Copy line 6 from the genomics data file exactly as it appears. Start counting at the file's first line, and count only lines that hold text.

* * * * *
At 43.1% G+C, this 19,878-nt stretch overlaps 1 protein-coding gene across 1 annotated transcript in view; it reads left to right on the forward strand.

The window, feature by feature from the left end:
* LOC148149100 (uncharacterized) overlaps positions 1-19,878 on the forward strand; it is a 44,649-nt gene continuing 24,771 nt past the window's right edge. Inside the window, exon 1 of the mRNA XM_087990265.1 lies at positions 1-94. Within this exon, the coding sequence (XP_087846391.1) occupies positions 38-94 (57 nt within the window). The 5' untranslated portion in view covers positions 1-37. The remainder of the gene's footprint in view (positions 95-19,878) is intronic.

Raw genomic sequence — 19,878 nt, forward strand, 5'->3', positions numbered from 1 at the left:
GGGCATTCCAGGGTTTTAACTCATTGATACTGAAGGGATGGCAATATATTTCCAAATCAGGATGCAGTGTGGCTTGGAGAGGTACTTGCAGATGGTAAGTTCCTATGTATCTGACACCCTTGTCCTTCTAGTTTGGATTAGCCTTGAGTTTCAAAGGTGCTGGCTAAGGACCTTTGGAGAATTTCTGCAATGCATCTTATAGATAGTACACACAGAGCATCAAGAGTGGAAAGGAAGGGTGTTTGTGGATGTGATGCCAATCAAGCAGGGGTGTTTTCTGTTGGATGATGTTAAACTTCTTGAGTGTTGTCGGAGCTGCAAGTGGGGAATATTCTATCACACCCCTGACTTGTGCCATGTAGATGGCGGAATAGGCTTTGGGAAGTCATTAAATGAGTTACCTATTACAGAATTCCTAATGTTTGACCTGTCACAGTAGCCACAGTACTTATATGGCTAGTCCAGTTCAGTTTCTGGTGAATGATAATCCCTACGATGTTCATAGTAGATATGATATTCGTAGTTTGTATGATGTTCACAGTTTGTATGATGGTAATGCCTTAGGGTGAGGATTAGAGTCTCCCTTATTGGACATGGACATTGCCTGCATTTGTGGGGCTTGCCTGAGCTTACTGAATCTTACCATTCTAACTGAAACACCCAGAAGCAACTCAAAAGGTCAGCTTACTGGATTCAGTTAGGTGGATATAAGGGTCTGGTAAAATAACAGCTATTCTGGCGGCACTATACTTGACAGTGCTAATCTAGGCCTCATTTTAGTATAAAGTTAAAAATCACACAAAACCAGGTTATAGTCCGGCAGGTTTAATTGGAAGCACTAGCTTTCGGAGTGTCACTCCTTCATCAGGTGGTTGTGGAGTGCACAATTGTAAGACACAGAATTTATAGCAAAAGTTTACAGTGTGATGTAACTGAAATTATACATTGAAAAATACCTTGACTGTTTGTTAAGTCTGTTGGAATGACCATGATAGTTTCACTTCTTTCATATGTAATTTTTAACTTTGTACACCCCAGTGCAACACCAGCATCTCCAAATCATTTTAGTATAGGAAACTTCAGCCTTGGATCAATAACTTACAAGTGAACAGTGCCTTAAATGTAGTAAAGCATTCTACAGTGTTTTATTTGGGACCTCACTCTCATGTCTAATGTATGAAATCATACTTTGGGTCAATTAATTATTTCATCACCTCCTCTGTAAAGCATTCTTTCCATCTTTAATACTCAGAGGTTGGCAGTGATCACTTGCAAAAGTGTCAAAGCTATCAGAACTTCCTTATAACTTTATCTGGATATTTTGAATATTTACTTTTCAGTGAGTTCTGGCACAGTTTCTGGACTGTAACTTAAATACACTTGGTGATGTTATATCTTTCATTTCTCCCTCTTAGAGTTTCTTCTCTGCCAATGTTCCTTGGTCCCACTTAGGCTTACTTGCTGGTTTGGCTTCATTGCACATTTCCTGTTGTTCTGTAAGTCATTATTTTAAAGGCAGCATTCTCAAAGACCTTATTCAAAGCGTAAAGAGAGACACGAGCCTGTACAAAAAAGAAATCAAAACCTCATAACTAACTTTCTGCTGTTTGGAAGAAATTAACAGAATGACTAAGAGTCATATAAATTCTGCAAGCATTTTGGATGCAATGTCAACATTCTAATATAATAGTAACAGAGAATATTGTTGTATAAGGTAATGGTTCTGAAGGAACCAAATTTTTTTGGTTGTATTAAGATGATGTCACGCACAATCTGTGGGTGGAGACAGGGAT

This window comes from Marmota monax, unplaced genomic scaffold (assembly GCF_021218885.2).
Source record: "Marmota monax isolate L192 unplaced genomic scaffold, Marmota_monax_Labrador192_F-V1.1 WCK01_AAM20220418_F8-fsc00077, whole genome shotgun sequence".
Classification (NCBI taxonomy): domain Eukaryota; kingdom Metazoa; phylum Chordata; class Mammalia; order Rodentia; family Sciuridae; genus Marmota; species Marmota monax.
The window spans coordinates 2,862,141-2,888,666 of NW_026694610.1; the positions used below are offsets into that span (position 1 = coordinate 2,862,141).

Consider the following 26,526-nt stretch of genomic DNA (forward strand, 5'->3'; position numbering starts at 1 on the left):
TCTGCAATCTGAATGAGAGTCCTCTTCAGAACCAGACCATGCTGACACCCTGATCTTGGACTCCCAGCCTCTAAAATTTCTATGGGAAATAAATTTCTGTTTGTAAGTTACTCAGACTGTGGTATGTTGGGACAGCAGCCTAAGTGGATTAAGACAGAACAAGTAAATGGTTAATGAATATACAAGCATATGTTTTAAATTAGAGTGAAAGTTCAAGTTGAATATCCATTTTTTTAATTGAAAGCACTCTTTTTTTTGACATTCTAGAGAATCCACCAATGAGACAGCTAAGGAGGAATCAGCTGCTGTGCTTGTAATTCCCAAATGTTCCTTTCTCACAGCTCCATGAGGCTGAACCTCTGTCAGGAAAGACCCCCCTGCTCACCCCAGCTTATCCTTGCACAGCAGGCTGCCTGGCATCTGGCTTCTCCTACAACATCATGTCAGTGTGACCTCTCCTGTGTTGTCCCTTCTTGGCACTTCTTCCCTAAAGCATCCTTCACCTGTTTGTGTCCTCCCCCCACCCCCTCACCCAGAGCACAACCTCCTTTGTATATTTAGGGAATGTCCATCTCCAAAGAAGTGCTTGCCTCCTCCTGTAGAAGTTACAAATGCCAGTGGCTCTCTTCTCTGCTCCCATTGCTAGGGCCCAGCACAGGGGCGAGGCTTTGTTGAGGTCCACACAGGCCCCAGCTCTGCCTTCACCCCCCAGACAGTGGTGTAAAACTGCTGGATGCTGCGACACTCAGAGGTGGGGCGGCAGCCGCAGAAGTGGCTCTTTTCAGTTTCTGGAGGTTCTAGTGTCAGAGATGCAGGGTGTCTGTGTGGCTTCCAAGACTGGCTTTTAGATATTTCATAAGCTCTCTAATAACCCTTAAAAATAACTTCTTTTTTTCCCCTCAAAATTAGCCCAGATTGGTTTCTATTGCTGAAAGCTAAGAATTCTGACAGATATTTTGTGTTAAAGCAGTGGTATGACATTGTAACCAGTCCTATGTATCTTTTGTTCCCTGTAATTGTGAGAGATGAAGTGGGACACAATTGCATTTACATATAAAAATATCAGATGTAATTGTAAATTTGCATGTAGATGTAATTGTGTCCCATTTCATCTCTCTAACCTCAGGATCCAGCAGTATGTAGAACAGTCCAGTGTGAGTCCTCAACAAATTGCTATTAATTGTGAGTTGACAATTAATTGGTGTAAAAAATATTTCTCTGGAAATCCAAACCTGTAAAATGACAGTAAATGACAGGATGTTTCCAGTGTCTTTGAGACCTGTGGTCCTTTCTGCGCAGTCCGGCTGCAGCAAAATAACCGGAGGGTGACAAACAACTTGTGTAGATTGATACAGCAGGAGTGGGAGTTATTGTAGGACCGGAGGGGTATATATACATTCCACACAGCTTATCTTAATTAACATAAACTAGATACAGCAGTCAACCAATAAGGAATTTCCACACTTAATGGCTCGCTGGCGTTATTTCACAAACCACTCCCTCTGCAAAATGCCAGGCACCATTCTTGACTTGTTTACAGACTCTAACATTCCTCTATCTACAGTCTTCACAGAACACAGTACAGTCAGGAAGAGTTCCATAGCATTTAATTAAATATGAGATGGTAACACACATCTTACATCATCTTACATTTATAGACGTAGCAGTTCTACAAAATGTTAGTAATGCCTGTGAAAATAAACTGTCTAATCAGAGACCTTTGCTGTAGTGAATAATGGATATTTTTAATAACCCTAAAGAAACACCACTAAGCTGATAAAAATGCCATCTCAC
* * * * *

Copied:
This window comes from Marmota monax, unplaced genomic scaffold (assembly GCF_021218885.2).